by Roy Herbst
One of the biggest laments you keep hearing about numismatics is who is going to be the future collectors since younger people seem to have, at best, a lackadaisical interest in the hobby.
I know my own children, despite my constant prodding, are just not interested. I have dragged them to coin shows and even an auction or two but to no avail.
I have given this problem some thought and came up with an idea that I think would be helpful.
My daughter is a second-grade teacher and I asked her if she could arrange for me to do a half-hour presentation on coin collecting to her class of about 20+ students.
She checked with her principal and they were fine with it. I decided to try and keep it as simple as possible by taking mostly circulated coins from the early 20th century (mainly Indian cents, Mercury dimes, Buffalo nickels, etc.) for a few reasons. One, I wanted them to be able to handle and look closely at the coins and their designs and also talk about how these coins were circulating when their grandparents were children.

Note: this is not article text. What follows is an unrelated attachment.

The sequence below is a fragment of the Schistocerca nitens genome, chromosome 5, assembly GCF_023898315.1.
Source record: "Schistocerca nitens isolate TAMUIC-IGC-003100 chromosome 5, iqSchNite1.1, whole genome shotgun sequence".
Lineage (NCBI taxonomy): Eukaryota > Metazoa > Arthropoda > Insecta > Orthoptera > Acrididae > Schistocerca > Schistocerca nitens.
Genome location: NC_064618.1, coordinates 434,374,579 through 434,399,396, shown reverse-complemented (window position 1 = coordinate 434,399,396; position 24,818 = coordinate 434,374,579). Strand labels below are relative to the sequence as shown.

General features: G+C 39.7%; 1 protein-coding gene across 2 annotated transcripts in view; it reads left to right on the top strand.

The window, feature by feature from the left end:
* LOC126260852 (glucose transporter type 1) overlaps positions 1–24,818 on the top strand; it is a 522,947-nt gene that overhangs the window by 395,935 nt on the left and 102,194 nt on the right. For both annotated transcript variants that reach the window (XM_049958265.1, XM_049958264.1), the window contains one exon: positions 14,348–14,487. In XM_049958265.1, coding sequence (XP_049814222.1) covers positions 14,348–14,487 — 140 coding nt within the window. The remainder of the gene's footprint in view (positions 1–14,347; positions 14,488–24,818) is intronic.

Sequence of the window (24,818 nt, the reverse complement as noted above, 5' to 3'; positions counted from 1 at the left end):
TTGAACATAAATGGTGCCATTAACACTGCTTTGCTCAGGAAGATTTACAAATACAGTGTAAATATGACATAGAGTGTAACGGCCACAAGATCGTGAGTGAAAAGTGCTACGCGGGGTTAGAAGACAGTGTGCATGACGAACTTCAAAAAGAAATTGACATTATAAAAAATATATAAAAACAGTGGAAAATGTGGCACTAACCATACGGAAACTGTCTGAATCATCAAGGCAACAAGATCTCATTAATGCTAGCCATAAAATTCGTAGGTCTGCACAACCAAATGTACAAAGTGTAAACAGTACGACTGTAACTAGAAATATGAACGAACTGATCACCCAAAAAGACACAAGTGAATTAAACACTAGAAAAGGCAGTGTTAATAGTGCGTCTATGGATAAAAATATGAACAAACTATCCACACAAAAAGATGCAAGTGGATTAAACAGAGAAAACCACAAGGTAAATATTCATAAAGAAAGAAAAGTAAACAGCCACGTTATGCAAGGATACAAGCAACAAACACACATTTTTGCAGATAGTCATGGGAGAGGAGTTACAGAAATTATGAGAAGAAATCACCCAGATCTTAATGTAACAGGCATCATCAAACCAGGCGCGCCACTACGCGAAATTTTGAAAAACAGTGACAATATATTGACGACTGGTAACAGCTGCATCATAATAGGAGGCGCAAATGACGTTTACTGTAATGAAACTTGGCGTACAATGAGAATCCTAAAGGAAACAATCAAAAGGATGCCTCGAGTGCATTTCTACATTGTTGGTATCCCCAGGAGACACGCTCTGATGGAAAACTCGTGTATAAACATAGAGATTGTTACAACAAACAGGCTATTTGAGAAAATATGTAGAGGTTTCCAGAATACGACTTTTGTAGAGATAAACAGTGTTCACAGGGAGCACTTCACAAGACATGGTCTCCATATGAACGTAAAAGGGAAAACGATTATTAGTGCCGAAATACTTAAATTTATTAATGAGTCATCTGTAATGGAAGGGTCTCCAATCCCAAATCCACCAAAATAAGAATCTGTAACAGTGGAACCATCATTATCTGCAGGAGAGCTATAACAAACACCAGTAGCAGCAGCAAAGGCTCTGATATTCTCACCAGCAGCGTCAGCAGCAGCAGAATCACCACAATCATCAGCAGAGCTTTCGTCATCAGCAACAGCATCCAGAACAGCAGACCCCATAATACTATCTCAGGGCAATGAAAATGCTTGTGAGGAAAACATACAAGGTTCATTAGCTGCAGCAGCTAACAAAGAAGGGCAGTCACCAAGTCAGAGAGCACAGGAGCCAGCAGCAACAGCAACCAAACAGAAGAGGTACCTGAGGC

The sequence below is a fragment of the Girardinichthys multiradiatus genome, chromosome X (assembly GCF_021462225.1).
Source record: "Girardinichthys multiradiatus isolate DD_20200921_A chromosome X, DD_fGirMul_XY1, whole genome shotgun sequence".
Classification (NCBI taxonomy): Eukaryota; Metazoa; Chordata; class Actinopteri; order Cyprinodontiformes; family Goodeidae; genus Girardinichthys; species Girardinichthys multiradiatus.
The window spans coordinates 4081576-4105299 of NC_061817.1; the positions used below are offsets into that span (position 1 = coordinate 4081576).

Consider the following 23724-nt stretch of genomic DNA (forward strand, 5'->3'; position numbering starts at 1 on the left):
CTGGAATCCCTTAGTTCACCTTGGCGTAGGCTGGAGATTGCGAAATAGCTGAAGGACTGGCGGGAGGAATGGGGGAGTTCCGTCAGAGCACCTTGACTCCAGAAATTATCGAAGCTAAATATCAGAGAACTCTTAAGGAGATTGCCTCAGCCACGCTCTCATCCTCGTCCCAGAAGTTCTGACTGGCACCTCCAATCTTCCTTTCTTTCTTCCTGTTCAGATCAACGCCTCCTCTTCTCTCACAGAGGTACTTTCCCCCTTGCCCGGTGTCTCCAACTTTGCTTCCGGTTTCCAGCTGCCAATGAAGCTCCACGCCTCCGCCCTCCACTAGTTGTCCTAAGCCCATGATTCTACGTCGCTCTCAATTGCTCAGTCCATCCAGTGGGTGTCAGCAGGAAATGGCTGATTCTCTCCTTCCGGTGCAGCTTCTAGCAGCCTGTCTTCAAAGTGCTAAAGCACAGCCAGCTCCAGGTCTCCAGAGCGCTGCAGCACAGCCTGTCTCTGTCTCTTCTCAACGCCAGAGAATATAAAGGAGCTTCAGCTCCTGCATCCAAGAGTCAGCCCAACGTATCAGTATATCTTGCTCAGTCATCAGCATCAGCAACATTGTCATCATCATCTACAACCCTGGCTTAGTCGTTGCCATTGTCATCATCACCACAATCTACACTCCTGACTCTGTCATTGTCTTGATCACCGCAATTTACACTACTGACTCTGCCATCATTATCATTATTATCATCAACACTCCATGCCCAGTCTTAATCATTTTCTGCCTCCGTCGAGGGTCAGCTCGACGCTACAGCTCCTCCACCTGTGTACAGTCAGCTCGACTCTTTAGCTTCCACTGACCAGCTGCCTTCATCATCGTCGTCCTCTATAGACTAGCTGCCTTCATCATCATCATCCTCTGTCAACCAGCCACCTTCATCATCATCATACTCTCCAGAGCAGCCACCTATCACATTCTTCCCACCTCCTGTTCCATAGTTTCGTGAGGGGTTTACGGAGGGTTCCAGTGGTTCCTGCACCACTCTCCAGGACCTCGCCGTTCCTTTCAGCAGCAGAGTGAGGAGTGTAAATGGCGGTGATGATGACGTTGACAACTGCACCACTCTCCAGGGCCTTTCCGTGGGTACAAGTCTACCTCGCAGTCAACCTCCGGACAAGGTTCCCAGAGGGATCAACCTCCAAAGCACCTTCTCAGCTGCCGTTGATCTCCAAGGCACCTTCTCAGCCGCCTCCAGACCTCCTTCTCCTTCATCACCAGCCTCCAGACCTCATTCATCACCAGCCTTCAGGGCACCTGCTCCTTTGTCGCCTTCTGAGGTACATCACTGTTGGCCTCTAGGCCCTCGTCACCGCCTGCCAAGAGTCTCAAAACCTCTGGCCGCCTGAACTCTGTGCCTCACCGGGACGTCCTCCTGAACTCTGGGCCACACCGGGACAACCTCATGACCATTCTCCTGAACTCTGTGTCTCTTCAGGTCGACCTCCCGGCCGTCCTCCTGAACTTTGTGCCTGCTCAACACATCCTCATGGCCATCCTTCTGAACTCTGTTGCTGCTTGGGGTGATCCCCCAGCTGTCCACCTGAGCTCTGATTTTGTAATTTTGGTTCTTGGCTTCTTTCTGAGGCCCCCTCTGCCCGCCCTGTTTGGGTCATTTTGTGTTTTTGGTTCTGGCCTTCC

If the kids got into it, I also brought some coins that were minted during the Civil War and a few coins that were even minted earlier. I brought an 1809 Bust half and told them it was minted during Abraham Lincoln’s birth year. I also brought a Saint-Gaudens double eagle.
The kids were ecstatic and couldn’t soak up enough information, they asked so many questions (and really good questions) about how the coins were made, what they were made of, and how valuable they were.
I ended up staying for more than an hour, and when I had to leave, the kids were disappointed I couldn’t stay longer.
I don’t know how many of these students will eventually come to our hobby but if even one does it will have been worth the effort.
I think one of the reasons we don’t get young kids interested in coin collecting is because, unlike when we were kids and silver and older designs could regularly be found in circulation, today’s coinage, in my opinion, is quite dull. I believe we have to catch them at an early age, to try and compete with computers, video games, and cell phones.
I plan on doing this each year when my daughter gets a new class.
This “Viewpoint” was written by Roy Herbst, an avid collector.
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